As mortgage rates inch upward on fears the Federal Reserve might slow
down its purchases of mortgage-backed securities, the chief of the Boston Fed
said Wednesday that the central bank should keep up its bond-buying program
until the economy shows more improvement.
Eric Rosengren, speaking in Minneapolis to the Economic Club of Minnesota, said the Federal Reserve should continue its aggressive strategy for holding down interest rates.
Rosengren, currently a member of the Fed's policy-setting Open Market Committee, said that when it does begin to scale back the program it must do so gradually.
"I do think we should treat this more like a dimmer switch," Rosengren said. "As we start seeing more evidence that the economy really is improving, as we're getting to a place where everybody would agree that it's substantial improvement in the labor markets, we do need to make some modest adjustments."
When those adjustments will be made is an important question for the bond markets, and other Fed officials have signaled a change could come sooner than had been thought. The speculation has helped drive up mortgage rates.
The Fed's balance sheet has quadrupled to $3.4 trillion in the past five years, mostly thanks to the central bank's purchase of $1.2 trillion in mortgage-backed securities since the end of 2008. The hope has been that the bond-buying will help drive down interest rates.
The move has had the intended effect on mortgages. Average 30-year fixed-rate mortgages reached a historic low at 3.31 percent in November 2012.
Rosengren gave no sign he is anxious to scale back the program, which purchases $85 billion in mortgage-backed bonds per month. U.S. unemployment at 7.5 percent in April is still too high, he said, and inflation -- the chief danger of easy monetary policy -- remains low.
"In my view it'd be premature at this time to stop our asset purchase program," Rosengren said. "We should wait until we see more sustained improvement in the labor markets."
But markets are scared of a Fed pullback. Mortgage rates have risen nearly a quarter of a percentage point to 3.59 percent since the beginning of May. That's partly because home prices are rising and belief in the recovery may be seeping into the bond market, but it's also because investors fear a Fed pullback is getting closer, said Scott Anderson, chief economist at Bank of the West.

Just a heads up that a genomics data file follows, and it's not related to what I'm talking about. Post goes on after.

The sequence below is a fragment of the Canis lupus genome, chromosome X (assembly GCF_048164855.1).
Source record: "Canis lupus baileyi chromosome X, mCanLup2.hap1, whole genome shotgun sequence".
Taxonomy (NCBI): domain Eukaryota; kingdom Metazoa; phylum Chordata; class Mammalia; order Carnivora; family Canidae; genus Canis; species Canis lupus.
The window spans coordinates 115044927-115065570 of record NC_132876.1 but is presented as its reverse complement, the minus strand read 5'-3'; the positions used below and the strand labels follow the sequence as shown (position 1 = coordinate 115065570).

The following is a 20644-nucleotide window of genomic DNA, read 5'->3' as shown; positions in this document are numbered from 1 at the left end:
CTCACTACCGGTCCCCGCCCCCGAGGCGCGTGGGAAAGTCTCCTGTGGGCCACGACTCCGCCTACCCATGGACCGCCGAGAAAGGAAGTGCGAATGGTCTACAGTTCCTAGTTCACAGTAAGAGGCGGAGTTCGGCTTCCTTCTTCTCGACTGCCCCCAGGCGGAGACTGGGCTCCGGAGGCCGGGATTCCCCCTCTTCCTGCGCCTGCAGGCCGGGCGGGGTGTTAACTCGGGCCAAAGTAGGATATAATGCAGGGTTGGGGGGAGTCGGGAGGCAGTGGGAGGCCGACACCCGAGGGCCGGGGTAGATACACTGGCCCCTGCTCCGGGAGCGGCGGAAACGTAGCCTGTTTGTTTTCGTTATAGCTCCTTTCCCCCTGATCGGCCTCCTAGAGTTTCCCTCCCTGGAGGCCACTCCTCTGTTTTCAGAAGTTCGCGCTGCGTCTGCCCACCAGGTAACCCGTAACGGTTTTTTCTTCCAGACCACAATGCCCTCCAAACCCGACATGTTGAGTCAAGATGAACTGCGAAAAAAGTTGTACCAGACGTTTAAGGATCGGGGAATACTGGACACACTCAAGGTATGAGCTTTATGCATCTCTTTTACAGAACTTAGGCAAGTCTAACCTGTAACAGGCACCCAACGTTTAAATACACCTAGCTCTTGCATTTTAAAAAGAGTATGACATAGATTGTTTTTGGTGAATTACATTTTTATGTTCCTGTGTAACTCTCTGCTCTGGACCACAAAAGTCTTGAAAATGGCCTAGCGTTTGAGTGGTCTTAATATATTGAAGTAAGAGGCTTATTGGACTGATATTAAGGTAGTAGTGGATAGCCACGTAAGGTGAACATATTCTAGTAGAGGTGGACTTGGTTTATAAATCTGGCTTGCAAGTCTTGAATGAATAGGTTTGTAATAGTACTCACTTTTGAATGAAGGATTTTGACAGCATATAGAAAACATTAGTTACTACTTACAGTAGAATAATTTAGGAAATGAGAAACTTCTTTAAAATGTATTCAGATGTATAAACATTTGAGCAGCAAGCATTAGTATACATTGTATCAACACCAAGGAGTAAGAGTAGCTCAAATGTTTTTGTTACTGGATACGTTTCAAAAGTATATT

Chairman Ben Bernanke spooked investors a week ago when he told Congress the massive stimulus program could be reduced at one of the "next few meetings" of the Federal Open Market Committee. Minutes from the committee's most recent meeting indicated some members were open to reducing the program as early as June.
"The comment that Bernanke made last week certainly changed some of the psychology in the market," Anderson said. "I don't know if that was intentional or not."
Whether the Fed slows asset purchases in summer or early fall, "both of those time frames are definitely accelerated from what the market was expecting," said Keith Gumbinger, vice president of HSH.com, a mortgage information firm.
So mortgage rates have risen as investors anticipate there being fewer buyers for mortgage-backed bonds.
"With a lack of demand, yields go the other way," Gumbinger said. "Essentially you're losing a big buyer in the marketplace."
The irony is that if the Fed slows its program, it will be evidence of economic progress, and Rosengren offered an optimistic assessment of the national economy. Employment is growing and unemployment is falling, if slowly, in almost every state, including Minnesota.
Wisconsin and Illinois have been exceptions, but they join North Dakota, Louisiana and Delaware in the extreme minority. States that were hardest-hit by the recession -- like California and Nevada -- are adding jobs quickly.
Meanwhile, inflation has remained historically low. Rosengren predicted GDP growth will accelerate from 2.25 percent through the first half of 2013 to near 3 percent in the second half of the year. He projected unemployment to fall to about 7.25 percent by the end of the year.
Anderson is less optimistic about the economy, citing weak manufacturing data, and argued investors shouldn't worry so much about the Fed stopping the bond-buying.
"I don't think the probability of a Fed taper is as high as the markets are pricing in right now," Anderson said. "When I look at the economic data, it's still pretty mixed."
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